# if e 1 </msub> , &#x2026;<!-- … --> , e n </msub> is a Augustus Acevedo 2022-07-01 Answered
if ${e}_{1},\dots ,{e}_{n}$ is a complete set of orthogonal idempotents in a commutative ring, then $R=R{e}_{1}×\cdots ×R{e}_{n}$ is a direct product decomposition.
How can be proved this?
You can still ask an expert for help

• Questions are typically answered in as fast as 30 minutes

Solve your problem for the price of one coffee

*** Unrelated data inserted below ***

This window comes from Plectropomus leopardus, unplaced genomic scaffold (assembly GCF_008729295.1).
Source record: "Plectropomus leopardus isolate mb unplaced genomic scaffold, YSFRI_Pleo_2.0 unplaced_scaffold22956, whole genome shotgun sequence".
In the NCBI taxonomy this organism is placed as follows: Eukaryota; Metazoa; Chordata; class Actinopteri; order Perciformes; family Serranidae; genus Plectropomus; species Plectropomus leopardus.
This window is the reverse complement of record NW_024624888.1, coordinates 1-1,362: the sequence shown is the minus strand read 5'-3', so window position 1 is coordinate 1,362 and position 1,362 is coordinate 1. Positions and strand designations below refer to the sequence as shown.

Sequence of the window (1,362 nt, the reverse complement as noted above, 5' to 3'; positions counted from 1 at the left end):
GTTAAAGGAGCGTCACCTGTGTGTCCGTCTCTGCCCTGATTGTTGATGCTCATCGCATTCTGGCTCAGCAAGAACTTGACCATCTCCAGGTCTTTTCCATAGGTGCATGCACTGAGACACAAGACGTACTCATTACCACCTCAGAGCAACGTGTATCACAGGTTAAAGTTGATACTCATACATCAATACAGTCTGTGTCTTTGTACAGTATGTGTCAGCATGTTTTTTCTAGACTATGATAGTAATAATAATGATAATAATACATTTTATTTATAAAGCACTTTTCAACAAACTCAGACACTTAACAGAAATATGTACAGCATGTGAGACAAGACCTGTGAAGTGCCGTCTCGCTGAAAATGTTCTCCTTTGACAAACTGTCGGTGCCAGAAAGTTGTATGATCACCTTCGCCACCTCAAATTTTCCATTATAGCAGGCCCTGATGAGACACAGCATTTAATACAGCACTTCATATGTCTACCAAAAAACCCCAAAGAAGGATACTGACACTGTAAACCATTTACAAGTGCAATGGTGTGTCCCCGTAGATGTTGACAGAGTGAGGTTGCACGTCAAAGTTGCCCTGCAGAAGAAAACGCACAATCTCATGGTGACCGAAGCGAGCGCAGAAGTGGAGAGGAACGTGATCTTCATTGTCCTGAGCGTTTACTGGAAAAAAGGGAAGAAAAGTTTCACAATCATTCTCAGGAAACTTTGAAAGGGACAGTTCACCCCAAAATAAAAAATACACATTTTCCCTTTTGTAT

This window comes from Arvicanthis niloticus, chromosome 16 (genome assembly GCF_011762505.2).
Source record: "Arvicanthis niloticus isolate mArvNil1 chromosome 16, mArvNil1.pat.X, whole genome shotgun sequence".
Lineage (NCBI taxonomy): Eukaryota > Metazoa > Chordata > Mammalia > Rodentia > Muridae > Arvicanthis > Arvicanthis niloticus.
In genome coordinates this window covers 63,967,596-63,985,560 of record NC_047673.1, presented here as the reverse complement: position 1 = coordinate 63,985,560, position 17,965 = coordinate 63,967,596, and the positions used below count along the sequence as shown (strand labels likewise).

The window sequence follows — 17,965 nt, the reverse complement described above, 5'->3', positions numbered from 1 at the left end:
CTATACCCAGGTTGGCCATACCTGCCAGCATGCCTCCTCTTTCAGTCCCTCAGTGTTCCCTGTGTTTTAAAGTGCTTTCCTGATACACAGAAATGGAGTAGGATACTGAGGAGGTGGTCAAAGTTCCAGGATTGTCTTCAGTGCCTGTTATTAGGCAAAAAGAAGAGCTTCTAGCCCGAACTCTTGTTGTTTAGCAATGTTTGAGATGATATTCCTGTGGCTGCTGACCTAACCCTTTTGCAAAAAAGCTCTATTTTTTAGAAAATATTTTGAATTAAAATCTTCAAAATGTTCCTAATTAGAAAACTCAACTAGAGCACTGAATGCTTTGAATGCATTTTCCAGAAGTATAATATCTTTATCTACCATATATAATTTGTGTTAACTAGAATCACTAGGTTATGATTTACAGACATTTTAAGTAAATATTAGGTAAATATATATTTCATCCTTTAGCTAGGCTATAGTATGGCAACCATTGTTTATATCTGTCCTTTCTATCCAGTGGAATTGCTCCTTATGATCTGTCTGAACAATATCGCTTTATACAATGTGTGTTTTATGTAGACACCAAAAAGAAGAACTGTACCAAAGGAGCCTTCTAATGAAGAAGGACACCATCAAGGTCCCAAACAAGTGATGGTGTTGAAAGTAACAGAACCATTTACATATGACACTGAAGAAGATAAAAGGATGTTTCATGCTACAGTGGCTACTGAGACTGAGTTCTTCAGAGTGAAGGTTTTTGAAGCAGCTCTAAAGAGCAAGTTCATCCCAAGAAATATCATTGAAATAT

• Math expert for every subject
• Pay only if we can solve it Shawn Castaneda
Define a map $f:R\to R{e}_{1}×\cdots ×R{e}_{n}$ by $f\left(x\right)=\left(x{e}_{1},\dots ,x{e}_{n}\right)$ and prove that $f$ is a surjective ring homomorphism with $\mathrm{ker}f=\left(0\right)$. (Note that $R{e}_{i}$ are unitary commutative rings and $f$ is a homomorphism of unitary rings.)
###### Not exactly what you’re looking for? Willow Pratt
You have ${1}_{R}=\sum _{i=1}^{n}{e}_{i}$ and ${e}_{i}{e}_{j}={\delta }_{ij}{e}_{i}$ for each $i,j.$. From here on in, it is just a matter of writing down consequences of that.